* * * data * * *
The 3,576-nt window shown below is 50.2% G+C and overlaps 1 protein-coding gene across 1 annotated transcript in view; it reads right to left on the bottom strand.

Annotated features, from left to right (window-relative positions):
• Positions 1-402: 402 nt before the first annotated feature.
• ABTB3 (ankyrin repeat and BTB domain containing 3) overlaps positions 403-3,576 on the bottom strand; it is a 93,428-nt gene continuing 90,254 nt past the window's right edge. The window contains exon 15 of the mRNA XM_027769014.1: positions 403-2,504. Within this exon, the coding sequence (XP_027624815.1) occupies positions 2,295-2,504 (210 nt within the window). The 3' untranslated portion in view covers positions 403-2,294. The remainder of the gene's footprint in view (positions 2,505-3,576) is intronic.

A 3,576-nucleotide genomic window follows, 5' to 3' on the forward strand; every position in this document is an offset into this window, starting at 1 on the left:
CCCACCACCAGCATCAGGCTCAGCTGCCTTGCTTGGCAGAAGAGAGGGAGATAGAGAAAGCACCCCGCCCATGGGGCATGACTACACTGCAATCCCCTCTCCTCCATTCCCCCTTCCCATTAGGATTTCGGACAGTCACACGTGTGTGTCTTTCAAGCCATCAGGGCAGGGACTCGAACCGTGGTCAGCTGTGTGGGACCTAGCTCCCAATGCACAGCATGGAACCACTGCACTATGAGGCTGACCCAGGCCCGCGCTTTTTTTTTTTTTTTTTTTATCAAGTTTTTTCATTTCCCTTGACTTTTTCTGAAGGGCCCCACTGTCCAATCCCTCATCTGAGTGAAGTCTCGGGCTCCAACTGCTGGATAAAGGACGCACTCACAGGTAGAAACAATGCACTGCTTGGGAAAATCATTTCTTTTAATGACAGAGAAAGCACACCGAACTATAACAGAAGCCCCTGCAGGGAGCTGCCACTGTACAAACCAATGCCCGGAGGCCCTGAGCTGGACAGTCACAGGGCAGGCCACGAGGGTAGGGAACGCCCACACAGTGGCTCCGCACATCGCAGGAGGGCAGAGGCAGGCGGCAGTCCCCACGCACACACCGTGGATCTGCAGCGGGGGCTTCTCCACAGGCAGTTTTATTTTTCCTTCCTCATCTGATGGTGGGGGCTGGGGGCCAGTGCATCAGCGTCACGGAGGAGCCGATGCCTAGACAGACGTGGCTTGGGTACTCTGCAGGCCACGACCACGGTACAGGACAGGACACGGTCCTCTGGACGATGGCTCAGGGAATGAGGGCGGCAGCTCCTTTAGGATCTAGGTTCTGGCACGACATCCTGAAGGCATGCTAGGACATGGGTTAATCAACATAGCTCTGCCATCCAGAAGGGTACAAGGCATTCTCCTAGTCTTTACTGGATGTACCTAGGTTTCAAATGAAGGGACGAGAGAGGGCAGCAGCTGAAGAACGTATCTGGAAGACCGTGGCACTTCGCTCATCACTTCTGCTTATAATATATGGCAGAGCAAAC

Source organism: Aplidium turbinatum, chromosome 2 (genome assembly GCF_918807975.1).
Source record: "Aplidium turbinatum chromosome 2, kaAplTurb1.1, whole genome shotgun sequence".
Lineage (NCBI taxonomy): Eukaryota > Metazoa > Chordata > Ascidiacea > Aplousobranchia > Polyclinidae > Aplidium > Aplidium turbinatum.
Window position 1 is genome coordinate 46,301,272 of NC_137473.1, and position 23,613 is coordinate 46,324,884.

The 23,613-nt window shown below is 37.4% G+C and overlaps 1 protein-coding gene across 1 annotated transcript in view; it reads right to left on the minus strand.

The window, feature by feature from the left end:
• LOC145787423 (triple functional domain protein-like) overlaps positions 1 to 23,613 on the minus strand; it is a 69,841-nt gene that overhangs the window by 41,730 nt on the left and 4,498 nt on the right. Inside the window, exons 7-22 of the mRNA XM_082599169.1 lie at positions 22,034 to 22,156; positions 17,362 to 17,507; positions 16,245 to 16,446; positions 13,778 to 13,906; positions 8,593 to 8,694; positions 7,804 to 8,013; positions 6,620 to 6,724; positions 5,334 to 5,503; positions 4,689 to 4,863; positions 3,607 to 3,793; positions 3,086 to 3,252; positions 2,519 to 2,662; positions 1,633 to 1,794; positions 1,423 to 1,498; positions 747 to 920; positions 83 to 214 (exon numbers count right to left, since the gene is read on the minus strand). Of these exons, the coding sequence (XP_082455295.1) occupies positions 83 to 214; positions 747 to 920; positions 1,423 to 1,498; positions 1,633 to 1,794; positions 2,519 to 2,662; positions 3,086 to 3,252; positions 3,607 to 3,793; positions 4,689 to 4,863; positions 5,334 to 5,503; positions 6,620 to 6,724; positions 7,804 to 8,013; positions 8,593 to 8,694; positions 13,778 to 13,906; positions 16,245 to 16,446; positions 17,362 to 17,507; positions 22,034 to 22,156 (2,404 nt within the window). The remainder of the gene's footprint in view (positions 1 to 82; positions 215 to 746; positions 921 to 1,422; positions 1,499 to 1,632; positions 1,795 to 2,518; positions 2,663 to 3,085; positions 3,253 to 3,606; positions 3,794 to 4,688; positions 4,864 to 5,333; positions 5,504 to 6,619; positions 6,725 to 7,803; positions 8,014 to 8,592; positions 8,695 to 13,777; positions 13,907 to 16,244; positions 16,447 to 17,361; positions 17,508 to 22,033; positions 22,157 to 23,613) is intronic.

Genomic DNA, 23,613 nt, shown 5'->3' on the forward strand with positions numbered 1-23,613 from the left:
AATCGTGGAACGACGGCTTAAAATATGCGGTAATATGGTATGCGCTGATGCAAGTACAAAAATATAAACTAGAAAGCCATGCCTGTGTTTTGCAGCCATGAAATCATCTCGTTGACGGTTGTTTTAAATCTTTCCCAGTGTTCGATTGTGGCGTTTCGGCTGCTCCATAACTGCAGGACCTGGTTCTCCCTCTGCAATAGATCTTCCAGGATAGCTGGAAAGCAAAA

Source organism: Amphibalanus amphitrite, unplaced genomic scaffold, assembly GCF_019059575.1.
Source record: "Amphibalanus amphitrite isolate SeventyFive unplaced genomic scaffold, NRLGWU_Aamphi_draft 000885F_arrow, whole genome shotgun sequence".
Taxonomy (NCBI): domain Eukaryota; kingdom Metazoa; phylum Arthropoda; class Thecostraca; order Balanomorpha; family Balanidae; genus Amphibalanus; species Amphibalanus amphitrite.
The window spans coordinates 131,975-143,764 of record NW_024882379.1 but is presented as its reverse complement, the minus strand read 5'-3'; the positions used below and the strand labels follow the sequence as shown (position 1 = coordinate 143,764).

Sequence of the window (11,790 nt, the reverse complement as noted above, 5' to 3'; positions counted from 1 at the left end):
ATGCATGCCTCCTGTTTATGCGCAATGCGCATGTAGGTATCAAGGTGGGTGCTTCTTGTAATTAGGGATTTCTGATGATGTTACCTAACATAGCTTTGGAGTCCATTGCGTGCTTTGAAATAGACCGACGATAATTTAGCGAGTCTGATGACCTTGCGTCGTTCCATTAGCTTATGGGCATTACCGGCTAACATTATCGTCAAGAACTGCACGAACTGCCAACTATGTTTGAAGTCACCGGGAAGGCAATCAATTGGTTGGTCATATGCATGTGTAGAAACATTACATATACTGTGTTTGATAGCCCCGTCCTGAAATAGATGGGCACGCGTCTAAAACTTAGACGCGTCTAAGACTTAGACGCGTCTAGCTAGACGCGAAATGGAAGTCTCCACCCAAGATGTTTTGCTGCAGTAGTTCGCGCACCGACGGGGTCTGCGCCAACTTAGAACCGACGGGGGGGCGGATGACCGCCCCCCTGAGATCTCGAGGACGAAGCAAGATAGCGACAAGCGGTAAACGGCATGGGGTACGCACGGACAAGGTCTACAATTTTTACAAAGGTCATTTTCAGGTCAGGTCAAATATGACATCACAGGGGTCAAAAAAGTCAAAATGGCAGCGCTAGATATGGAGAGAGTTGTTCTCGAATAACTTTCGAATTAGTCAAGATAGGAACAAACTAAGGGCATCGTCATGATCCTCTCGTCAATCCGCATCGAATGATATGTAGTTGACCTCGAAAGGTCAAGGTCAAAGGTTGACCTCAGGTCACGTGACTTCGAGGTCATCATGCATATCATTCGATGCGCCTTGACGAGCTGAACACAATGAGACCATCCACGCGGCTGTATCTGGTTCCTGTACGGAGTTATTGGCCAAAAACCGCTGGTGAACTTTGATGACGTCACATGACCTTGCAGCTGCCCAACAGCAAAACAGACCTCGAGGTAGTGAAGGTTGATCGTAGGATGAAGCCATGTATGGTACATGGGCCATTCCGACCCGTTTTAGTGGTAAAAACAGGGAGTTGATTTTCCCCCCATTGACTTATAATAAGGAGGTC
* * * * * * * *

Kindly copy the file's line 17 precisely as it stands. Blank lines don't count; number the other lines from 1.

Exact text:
Source record: "Amphibalanus amphitrite isolate SeventyFive unplaced genomic scaffold, NRLGWU_Aamphi_draft 000885F_arrow, whole genome shotgun sequence".